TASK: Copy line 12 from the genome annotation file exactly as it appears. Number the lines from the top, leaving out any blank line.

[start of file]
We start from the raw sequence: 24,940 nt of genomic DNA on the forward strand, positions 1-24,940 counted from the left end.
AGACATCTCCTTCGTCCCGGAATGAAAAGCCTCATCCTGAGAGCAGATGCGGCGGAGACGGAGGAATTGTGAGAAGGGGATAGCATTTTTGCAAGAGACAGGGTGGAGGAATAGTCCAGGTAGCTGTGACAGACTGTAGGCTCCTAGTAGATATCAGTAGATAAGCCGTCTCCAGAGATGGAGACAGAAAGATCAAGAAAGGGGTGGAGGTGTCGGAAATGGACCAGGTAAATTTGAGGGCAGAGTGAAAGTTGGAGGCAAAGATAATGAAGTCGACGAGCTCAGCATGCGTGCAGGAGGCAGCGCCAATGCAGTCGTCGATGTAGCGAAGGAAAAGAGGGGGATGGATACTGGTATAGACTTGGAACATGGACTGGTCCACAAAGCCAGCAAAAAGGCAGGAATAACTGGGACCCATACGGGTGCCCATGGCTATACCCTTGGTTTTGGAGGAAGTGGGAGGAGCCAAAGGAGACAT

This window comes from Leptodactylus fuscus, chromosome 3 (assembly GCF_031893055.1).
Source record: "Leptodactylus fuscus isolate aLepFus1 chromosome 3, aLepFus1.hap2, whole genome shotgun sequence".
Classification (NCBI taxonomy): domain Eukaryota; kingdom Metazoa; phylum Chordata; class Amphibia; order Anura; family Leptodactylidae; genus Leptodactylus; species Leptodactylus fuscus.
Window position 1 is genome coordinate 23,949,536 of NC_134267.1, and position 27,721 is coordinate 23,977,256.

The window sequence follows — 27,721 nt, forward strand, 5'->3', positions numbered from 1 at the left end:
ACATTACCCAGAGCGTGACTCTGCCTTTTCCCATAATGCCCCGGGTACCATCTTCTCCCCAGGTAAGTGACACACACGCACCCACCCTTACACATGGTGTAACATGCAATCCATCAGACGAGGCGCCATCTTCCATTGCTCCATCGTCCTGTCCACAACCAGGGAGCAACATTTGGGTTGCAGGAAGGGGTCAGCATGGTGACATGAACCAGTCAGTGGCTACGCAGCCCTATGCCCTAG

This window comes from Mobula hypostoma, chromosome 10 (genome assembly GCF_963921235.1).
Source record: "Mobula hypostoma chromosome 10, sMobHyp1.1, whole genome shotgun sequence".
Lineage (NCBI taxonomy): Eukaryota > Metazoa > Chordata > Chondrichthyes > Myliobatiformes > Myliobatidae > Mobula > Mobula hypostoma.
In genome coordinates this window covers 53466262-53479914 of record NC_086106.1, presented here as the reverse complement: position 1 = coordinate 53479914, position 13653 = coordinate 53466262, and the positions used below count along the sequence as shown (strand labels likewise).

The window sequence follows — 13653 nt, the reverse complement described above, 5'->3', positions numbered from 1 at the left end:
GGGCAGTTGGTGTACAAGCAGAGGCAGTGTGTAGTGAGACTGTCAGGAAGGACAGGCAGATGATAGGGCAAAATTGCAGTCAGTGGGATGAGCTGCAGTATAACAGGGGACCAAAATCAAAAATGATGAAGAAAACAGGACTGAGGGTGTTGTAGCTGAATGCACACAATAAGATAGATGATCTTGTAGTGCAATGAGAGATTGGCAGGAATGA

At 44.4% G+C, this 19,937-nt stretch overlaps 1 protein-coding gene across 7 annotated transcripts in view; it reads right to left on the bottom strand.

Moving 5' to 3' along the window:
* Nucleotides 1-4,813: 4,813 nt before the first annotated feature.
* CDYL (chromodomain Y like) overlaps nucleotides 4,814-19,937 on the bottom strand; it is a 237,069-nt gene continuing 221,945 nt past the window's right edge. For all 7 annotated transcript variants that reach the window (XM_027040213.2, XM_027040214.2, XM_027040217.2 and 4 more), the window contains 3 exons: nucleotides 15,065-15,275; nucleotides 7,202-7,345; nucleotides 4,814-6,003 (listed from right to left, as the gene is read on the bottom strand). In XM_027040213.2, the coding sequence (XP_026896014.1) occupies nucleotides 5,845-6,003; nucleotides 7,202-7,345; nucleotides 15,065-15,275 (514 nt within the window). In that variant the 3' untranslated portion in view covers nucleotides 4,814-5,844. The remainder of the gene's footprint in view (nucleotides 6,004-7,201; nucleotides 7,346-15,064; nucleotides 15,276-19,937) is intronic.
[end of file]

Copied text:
In genome coordinates this window covers 53466262-53479914 of record NC_086106.1, presented here as the reverse complement: position 1 = coordinate 53479914, position 13653 = coordinate 53466262, and the positions used below count along the sequence as shown (strand labels likewise).